Dez Bryant's defiance, frustration aren't as profane as Cowboys' QB situation

·NFL columnist

ARLINGTON, Texas – In the final moments of Sunday's game, with Dallas Cowboys quarterback Matt Cassell driving another loss into the AT&T Stadium turf, team owner Jerry Jones sat alone near the front of his skybox balcony. The look on his face was vacant, a 1,000-yard stare into the wreckage of the past month.

He looked numb, in the worst kind of way.

(Getty Images)
(Getty Images)

"This was an important game for us," Jones said after the Cowboys' 13-12 loss to the Seattle Seahawks, dropping Dallas to 2-5 and last place in the NFC East. "The third win is critical. I never thought I would be standing here saying it in this way."

Dallas still doesn't have that all-important third win. It lost that opportunity, and seems to be losing more with each passing week. Starting with the early season optimism, which had this franchise pegged as a Super Bowl favorite in the NFC. That hope fractured somewhere between the clavicle of quarterback Tony Romo and the foot of wideout Dez Bryant. Next to go were the emotions, which reached a rolling boil between Greg Hardy's sideline antics last week and Bryant's locker room composure Sunday night. The mindset of the Cowboys' star wideout was a far cry from the season-opening win against the New York Giants, when he hopped around on his broken foot, singing the praises of Dallas' resiliency.

That seemed so far away Sunday night, as Bryant profanely snapped on a group of reporters gathering near his locker.

"Stay the [expletive] away," Bryant yelled, in a moment described by USA Today. "Why don't you all get the [expletive] out of here? This is our [expletive] locker room. You [expletive] dirty [expletive]."

Even when he had his composure, Bryant remained agitated over what he thought were questions about Seahawks cornerback Richard Sherman shutting him down. Later he took to Twitter, hammering away at videos that had been posted allegedly catching him talking trash during a moment when Seahawks wideout Ricardo Lockette had been knocked unconscious on the field.

All in all, it was emotional and over-the-top, but nothing close to Hardy's confrontation with the Dallas special teams coach last week.

"I don't feel good, man," Bryant said. "It was a tough loss, man. A tough loss for me. Let me get something straight real quick. Hey man, nobody [got] locked down over here. Let's get real. I understand our situation. I understand that. So come on with it, man. Look at the tape right."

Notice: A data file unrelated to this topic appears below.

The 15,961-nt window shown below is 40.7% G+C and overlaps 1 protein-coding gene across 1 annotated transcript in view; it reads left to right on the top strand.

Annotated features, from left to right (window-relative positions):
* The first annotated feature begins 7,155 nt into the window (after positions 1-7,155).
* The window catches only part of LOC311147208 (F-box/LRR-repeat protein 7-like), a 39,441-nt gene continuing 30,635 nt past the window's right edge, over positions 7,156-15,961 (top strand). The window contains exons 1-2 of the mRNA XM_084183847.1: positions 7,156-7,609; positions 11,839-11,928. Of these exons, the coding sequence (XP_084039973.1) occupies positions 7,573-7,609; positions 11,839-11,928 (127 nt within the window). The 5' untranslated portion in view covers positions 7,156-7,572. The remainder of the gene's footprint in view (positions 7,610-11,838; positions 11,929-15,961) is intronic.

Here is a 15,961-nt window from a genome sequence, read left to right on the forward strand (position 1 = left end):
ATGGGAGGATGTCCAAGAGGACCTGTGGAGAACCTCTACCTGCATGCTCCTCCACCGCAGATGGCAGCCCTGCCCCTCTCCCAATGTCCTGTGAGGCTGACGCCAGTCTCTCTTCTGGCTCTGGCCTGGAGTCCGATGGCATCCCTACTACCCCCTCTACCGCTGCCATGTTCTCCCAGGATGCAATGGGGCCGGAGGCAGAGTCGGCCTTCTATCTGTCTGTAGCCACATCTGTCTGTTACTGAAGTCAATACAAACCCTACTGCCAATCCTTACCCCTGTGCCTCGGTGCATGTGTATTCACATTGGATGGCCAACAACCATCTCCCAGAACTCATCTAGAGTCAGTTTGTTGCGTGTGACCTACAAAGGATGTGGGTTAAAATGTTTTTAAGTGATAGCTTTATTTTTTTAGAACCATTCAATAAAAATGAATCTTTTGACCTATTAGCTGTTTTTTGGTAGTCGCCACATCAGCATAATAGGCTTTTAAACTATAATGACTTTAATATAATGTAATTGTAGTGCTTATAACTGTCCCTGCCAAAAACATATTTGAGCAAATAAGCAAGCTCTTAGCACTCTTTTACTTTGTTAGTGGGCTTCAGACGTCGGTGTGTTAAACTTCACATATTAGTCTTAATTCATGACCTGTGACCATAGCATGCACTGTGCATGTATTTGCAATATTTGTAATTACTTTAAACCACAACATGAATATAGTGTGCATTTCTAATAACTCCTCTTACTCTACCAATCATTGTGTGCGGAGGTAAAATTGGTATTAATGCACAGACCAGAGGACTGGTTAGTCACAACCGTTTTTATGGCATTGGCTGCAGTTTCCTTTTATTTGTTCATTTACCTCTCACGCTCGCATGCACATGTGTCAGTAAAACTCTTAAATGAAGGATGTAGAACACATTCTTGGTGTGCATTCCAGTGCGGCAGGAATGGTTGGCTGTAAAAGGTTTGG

Bryant finished with only two catches on six targets for 12 yards. And Sherman did play well against him. But Bryant's point was crystal clear and more than fair: Look at the tape and see what the defense did to the whole offense, especially the run game and quarterback.

That's really what this is all about. We can go on and on about Seattle's defense and quarterback Russell Wilson driving 79 yards for a game-clinching field goal. But the reality is the Cowboys' defense played very well despite failing to net any sacks. It limited Seattle to 13 points, and in most situations, that's a winning effort.

But as Bryant said, go to the tape, and you'll see exactly what you'd expect: a quarterback situation that has unraveled everything. That storyline is familiar. Since Tony Romo went down in Week 2, the offense has been a cesspool, and expecting that to change with Bryant stepping back onto the field is short-sighted.

Instead, the Cowboys are coming to terms with what many suspected after Brandon Weeden's first loss and Cassel's insertion two weeks ago – the idea that any quarterback other than Romo could have held this together was folly. It wasn't going to happen with the injuries to Bryant and Lance Dunbar, nor with Joseph Randle going off the rails. And as much as Hardy may have been a distraction, at least he was balancing it out on the field, with plays that made the headache worth it.

That's what Jones meant when he called Hardy a leader and excused his run-in with special teams coach Rich Bisaccia. Jones would rather stand in a mosh pit of reporters answering questions about character and discipline than he would having to explain repeated losses. That was on his face Sunday night. Similar to each of the previous weeks, that lonesome skybox stare. You can't imagine a billionaire ever looking so lost. But Jones is in that space right now. He knows he needs Romo back, as soon as possible. Maybe as soon as Week 11 against the Miami Dolphins. Until then, he knows the fate of the team is now hanging on others falling flat on their faces.

Bruce Irvin #51 of the Seattle Seahawks sacks Matt Cassel . (Photo by Tom Pennington/Getty Images)
Bruce Irvin #51 of the Seattle Seahawks sacks Matt Cassel . (Photo by Tom Pennington/Getty Images)

"If you let me say how fortunate we are by how unfortunate others are playing [in the NFC East], I'll go there with you," Jones said. "We have to depend upon the consequences of these other ballgames to have something positive. This is quite a different visit that I'm having with you than I thought I would be having after seven ball games. We have a lot of work to do."

And the future?

"To be realistic, it's going to be a daunting task, even with Romo, to get our feet back under us," Jones said. "The team is playing at a level of effort. To some degree, with Cassel out there, we have a better level of execution. I think we have a chance to win games over the next two or possibly three weeks. Obviously, we think we'll play better when we get Romo back."

There it is. That's the cold, numb reality. Maybe Dallas wins next week against the Philadelphia Eagles and digs itself out a little bit. And maybe if Romo comes back as early as Week 11, things can still be turned around. But this is all about the quarterback.

Good effort or not, Romo has got to save this situation. He's got to rescue this team and snap the Cowboys' owner out of those stares.